Take a look at the situation, and figure out what options you have, and where you can turn to help.  Consider your obligations and resources, and create a manageable plan based on those items.

2. Prioritize Your Obligations

financial emergency

In a financial emergency you need to prioritize your bills and spending. Every cent counts!

Once you know where you stand, you need to figure out which bills are the most important to pay.

If you need your car to get to work, you’d better make sure that you are up to date on your car loan.  Consider what you need in terms of food, utilities, and your housing payment.  All of these are items that are important if you want to maintain the necessities of life.  Put secured debt (if you want to keep whatever is securing it) ahead of unsecured debt.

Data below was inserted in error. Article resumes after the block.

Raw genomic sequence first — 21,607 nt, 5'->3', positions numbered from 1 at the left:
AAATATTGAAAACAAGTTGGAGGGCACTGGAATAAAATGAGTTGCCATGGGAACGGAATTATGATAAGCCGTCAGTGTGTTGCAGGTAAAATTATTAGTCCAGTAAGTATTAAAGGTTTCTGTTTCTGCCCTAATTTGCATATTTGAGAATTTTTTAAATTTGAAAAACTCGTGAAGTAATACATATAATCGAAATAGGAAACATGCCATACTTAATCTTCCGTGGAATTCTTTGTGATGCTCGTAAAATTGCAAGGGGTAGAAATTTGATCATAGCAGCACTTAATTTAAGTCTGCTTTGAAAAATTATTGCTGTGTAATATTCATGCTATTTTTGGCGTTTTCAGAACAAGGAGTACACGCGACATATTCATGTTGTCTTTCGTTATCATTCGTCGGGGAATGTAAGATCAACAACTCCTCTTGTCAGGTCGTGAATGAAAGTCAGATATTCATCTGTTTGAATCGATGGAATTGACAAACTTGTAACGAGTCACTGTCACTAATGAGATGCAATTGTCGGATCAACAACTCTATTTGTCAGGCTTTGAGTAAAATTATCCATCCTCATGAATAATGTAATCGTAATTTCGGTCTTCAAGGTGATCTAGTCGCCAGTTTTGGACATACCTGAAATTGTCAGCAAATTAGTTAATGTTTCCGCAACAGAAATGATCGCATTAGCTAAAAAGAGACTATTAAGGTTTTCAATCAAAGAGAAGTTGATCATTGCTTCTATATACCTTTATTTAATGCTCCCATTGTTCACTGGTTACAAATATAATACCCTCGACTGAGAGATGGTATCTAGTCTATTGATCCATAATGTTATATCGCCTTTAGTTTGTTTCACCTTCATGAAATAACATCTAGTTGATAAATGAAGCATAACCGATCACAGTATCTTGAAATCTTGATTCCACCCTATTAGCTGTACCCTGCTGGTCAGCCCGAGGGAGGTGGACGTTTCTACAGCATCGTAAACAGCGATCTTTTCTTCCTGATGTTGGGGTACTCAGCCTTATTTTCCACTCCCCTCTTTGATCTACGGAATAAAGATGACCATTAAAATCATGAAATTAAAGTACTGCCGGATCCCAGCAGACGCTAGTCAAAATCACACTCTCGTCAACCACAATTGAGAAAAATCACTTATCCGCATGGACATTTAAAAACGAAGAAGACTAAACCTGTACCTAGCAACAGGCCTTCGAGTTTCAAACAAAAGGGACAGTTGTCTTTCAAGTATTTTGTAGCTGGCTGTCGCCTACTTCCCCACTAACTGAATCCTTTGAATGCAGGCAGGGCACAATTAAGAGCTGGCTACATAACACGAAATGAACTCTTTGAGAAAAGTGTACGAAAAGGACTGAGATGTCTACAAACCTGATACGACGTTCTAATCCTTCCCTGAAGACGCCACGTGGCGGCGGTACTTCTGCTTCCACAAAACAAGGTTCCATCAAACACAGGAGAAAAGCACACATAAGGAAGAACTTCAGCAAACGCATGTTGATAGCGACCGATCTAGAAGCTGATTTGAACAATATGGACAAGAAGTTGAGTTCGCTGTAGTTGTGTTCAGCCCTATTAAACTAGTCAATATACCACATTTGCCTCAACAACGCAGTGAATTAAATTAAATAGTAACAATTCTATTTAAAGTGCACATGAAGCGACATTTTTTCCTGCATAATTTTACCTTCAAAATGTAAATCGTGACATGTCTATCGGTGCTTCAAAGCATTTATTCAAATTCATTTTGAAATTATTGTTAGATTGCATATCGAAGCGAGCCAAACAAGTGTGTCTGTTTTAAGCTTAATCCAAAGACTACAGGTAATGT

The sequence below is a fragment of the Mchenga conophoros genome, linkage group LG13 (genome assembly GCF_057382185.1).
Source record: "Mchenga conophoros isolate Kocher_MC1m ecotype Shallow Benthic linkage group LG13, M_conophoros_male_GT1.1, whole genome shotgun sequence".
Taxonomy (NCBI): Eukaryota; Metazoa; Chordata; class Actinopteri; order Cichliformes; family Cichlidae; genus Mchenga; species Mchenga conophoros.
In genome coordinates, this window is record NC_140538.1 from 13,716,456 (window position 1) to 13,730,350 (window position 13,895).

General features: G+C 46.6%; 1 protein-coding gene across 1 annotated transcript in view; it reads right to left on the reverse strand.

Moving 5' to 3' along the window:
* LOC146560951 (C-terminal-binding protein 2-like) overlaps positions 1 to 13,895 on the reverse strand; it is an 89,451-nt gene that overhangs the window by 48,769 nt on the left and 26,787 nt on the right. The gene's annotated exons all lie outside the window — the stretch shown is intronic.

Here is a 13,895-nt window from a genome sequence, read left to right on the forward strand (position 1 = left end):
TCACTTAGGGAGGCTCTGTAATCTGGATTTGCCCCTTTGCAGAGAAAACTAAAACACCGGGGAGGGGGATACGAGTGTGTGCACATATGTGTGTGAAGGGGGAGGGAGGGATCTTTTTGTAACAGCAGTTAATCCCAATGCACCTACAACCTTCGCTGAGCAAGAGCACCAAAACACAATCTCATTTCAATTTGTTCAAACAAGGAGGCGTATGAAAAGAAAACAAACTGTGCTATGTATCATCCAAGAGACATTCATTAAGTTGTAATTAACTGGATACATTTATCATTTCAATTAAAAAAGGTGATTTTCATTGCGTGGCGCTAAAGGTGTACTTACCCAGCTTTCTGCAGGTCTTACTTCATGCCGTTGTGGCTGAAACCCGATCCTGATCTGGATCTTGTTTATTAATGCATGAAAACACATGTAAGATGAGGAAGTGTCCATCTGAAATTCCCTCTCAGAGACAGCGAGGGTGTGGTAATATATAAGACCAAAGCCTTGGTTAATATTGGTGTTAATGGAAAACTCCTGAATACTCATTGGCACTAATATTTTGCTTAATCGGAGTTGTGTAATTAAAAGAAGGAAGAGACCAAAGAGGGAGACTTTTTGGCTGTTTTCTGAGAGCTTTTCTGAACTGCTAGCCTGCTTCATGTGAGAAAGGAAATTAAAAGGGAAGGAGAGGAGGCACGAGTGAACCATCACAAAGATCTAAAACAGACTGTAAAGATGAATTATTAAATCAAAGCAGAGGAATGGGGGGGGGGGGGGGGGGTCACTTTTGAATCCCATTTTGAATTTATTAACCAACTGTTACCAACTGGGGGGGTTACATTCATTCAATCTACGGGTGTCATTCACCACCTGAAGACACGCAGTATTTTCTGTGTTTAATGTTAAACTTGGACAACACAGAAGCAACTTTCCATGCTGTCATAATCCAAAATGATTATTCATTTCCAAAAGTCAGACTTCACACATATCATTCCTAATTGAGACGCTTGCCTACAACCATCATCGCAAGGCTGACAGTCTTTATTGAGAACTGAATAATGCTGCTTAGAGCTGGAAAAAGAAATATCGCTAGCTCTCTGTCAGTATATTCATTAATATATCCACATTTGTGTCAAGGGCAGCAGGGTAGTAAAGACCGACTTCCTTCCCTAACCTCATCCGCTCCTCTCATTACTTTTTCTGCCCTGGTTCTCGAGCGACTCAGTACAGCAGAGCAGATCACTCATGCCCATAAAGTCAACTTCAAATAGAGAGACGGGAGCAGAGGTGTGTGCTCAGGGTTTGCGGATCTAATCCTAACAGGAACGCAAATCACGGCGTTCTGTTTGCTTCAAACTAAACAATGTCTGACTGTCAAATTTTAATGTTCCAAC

Sometimes, you can’t pay every bill.  You have to make hard choices.  Look at your obligations and be practical about it.  You will need to make sure the vital things are taken care of first, and that less important items are paid for if you have the available funds.

3. Contact Your Creditors

Next, you need to contact your creditors.  In many cases, you can work out some sort of alternative payment plan to help you avoid falling completely behind.

Student loans can be deferred.  Some credit card companies are willing to defer payments, or work out another payment plan.  If you still have a job, you might be eligible for a mortgage modification, or some other program.